This position ignores a number of key points: the right of editors to determine what views they want represented by their staff, the difference between Williamson's views and the majority of those held by pro-life commentators, and what appear to be the specific facts surrounding Williamson's brief tenure at The Atlantic. And most importantly, it inaccurately inflates a highly specific hiring controversy at a single publication into a larger campaign to purge mainstream opinion writing of conservative thinkers.

    The Atlantic’s editor has the right to decide which views are represented by its writers.

    The editor of every magazine or newspaper opinions section makes decisions about which views are acceptable for its writers, making determinations about how to draw those lines based on the particular intellectual project of the outlet.

    Williamson’s former National Review colleague Jonah Goldberg argues for a distinction. “Editors or owners should have absolute authority to control what appears in the pages of their magazines,” he writes, but what “editors should not have any control over is what their writers are allowed to think.” The Atlantic’s editors would have been within their rights to turn down a pitch from Williamson calling for harsh punishments for women who have abortions, under this rule, but not to fire him for making the argument in other venues.

    This is not how that principle is generally applied, including at National Review. In April 2012, Rich Lowry, the magazine’s editor, dropped longtime columnist John Derbyshire and contributor Robert Weissberg over racist commentary they issued in other venues. Lowry fired Derbyshire after he wrote an essay for another magazine in which he recommended that parents tell their children to be wary of black people, and said he would no longer publish Weissberg after he gave a speech at a white nationalist convention in which he explained how zoning laws and other methods could be used to create "Whitopias" in the United States.

    In both cases, Lowry specifically stated that he was dropping the commentator for his comments in other venues. In announcing he was cutting ties with Derbyshire, Lowry said that while the columnist was “a deeply literate, funny, and incisive writer,” his essay had been “so outlandish it constitutes a kind of letter of resignation.” Lowry concluded: “It's a free country, and Derb can write whatever he wants, wherever he wants. Just not in the pages of NR or NRO, or as someone associated with NR any longer.” He likewise stated that he would no longer publish Weissberg due to his “noxious talk.”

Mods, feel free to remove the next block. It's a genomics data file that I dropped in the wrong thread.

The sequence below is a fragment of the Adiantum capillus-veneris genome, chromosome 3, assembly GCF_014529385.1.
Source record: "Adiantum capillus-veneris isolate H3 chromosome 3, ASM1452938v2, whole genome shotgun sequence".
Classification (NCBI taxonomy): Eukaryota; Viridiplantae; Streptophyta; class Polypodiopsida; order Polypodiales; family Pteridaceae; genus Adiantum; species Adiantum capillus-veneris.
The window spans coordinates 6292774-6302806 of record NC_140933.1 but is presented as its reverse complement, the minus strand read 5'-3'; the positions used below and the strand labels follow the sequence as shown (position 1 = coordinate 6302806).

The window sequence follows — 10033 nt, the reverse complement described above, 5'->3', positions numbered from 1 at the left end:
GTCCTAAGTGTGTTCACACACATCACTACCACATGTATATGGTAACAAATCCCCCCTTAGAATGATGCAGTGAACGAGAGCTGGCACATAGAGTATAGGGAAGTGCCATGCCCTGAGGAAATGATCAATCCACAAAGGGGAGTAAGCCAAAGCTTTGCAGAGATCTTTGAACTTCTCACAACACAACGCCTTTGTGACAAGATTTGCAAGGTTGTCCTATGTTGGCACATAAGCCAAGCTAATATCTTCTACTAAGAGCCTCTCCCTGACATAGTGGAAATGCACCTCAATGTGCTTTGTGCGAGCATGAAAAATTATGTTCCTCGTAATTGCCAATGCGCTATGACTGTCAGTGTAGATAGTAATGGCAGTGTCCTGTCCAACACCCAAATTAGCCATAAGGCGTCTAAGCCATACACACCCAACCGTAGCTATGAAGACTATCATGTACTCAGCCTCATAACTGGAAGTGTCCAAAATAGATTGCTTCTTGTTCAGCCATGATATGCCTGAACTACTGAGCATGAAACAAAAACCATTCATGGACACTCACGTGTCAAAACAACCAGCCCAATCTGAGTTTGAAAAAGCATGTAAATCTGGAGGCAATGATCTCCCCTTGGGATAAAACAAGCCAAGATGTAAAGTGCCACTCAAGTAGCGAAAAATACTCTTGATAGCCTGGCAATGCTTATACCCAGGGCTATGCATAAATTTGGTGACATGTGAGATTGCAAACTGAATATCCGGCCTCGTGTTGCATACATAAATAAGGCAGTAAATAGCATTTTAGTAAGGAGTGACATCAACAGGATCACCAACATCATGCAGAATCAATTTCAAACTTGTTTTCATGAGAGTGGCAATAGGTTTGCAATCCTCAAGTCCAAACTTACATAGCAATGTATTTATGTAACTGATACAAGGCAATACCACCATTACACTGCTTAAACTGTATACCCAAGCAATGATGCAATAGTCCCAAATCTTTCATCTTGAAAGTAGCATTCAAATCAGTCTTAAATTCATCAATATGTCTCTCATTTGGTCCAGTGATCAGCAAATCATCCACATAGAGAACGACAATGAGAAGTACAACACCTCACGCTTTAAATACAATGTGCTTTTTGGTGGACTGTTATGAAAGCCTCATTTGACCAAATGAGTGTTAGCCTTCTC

Lowry decided that he did not want Derbyshire’s or Weissberg’s racist commentary associated with the magazine he edited, even though they had not made those arguments at National Review. Jeffrey Goldberg has the same right to say that Williamson’s views fall outside the bounds of The Atlantic’s intellectual project and bring discredit to the magazine. We can argue about whether that magazine is making a wise decision in which views are permissible, but it’s simply inaccurate to suggest that the editor’s behavior is unusual -- even on the right.

    Williamson’s abortion comments were extreme and outside the bounds of current debate.

    Williamson was “Fired From The Atlantic For Opposing Abortion,” according to a headline at the right-wing website The Federalist. Nonsense. Several conservative writers in mainstream opinion sections oppose abortion (The New York Times’ Ross Douthat and The Washington Post’s Marc Thiessen, to name two). They represent the sizable minority of Americans who share that view.

    But Williamson argued not merely against abortion, but in favor of punishment up to death for women who have abortions. How far outside the bounds of typical debate is that view? Douthat and the conservative orthodox Christian commentator Rod Dreher -- both pro-life writers who oppose Williamson’s firing -- each describe it as “extreme,” with Dreher adding that “Kevin is the only pro-lifer I know who believes this — and I didn’t know he believed it until it came out after his hiring was announced.”

    Most anti-abortion groups and politicians also reject Williamson’s position. After Trump floated the idea of “some form of punishment" for women who have abortions, March for Life issued a statement calling the comment "completely out of touch with the pro-life movement and even more with women who have chosen such a sad thing as abortion." There are a few rare and disturbing cases in which conservative candidates have suggested punishing women for having abortions. But those proposals are outliers and have made little headway, suggesting that they're of limited value even in conservative political spaces.